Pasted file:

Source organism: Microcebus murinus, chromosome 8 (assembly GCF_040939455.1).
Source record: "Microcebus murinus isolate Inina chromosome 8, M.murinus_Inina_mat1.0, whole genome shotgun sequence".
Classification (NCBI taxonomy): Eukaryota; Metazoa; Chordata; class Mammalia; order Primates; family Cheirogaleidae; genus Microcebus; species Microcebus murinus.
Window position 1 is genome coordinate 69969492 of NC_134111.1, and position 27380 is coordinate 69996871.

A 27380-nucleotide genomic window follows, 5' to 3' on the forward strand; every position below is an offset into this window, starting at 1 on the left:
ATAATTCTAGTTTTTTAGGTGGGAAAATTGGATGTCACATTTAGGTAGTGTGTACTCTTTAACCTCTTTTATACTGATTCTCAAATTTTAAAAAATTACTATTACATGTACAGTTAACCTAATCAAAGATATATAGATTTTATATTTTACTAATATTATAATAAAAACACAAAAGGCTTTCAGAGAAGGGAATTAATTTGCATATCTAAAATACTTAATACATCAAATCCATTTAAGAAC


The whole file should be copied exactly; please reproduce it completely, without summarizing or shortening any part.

Source organism: Microcebus murinus, chromosome 8 (assembly GCF_040939455.1).
Source record: "Microcebus murinus isolate Inina chromosome 8, M.murinus_Inina_mat1.0, whole genome shotgun sequence".
Classification (NCBI taxonomy): Eukaryota; Metazoa; Chordata; class Mammalia; order Primates; family Cheirogaleidae; genus Microcebus; species Microcebus murinus.
Window position 1 is genome coordinate 69969492 of NC_134111.1, and position 27380 is coordinate 69996871.

A 27380-nucleotide genomic window follows, 5' to 3' on the forward strand; every position below is an offset into this window, starting at 1 on the left:
ATAATTCTAGTTTTTTAGGTGGGAAAATTGGATGTCACATTTAGGTAGTGTGTACTCTTTAACCTCTTTTATACTGATTCTCAAATTTTAAAAAATTACTATTACATGTACAGTTAACCTAATCAAAGATATATAGATTTTATATTTTACTAATATTATAATAAAAACACAAAAGGCTTTCAGAGAAGGGAATTAATTTGCATATCTAAAATACTTAATACATCAAATCCATTTAAGAAC